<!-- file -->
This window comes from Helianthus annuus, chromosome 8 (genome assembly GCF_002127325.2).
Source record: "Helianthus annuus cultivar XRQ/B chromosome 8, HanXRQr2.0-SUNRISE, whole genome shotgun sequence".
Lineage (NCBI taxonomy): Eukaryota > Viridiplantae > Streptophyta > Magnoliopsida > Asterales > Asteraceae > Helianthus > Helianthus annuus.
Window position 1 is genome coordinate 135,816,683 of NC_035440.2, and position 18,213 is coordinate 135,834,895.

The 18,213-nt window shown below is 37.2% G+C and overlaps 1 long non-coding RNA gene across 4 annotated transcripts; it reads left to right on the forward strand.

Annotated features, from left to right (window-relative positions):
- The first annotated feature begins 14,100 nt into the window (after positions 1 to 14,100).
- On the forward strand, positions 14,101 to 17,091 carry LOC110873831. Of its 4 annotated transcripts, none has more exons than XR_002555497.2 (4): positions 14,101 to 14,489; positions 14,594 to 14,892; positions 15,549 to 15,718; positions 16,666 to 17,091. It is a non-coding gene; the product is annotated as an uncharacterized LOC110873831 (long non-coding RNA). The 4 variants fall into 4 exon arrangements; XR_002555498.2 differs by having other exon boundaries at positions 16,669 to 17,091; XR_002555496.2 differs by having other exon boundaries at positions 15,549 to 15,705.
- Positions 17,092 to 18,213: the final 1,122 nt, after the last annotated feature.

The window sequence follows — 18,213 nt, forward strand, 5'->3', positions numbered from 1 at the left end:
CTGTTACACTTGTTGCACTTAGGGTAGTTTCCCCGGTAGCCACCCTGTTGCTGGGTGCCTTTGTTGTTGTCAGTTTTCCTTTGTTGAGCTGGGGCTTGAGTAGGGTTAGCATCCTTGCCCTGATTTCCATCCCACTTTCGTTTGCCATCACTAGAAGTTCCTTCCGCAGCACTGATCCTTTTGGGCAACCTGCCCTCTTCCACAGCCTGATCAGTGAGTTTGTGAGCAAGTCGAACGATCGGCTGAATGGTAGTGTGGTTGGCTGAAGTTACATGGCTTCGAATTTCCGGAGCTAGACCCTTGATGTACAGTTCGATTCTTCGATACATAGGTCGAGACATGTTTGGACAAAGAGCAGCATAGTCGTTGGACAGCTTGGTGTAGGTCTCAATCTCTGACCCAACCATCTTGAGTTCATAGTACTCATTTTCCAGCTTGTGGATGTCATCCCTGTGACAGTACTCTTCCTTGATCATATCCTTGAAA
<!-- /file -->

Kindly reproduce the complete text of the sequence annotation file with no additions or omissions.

This window comes from Helianthus annuus, chromosome 8 (genome assembly GCF_002127325.2).
Source record: "Helianthus annuus cultivar XRQ/B chromosome 8, HanXRQr2.0-SUNRISE, whole genome shotgun sequence".
Lineage (NCBI taxonomy): Eukaryota > Viridiplantae > Streptophyta > Magnoliopsida > Asterales > Asteraceae > Helianthus > Helianthus annuus.
Window position 1 is genome coordinate 135,816,683 of NC_035440.2, and position 18,213 is coordinate 135,834,895.

The 18,213-nt window shown below is 37.2% G+C and overlaps 1 long non-coding RNA gene across 4 annotated transcripts; it reads left to right on the forward strand.

Annotated features, from left to right (window-relative positions):
- The first annotated feature begins 14,100 nt into the window (after positions 1 to 14,100).
- On the forward strand, positions 14,101 to 17,091 carry LOC110873831. Of its 4 annotated transcripts, none has more exons than XR_002555497.2 (4): positions 14,101 to 14,489; positions 14,594 to 14,892; positions 15,549 to 15,718; positions 16,666 to 17,091. It is a non-coding gene; the product is annotated as an uncharacterized LOC110873831 (long non-coding RNA). The 4 variants fall into 4 exon arrangements; XR_002555498.2 differs by having other exon boundaries at positions 16,669 to 17,091; XR_002555496.2 differs by having other exon boundaries at positions 15,549 to 15,705.
- Positions 17,092 to 18,213: the final 1,122 nt, after the last annotated feature.

The window sequence follows — 18,213 nt, forward strand, 5'->3', positions numbered from 1 at the left end:
CTGTTACACTTGTTGCACTTAGGGTAGTTTCCCCGGTAGCCACCCTGTTGCTGGGTGCCTTTGTTGTTGTCAGTTTTCCTTTGTTGAGCTGGGGCTTGAGTAGGGTTAGCATCCTTGCCCTGATTTCCATCCCACTTTCGTTTGCCATCACTAGAAGTTCCTTCCGCAGCACTGATCCTTTTGGGCAACCTGCCCTCTTCCACAGCCTGATCAGTGAGTTTGTGAGCAAGTCGAACGATCGGCTGAATGGTAGTGTGGTTGGCTGAAGTTACATGGCTTCGAATTTCCGGAGCTAGACCCTTGATGTACAGTTCGATTCTTCGATACATAGGTCGAGACATGTTTGGACAAAGAGCAGCATAGTCGTTGGACAGCTTGGTGTAGGTCTCAATCTCTGACCCAACCATCTTGAGTTCATAGTACTCATTTTCCAGCTTGTGGATGTCATCCCTGTGACAGTACTCTTCCTTGATCATATCCTTGAAA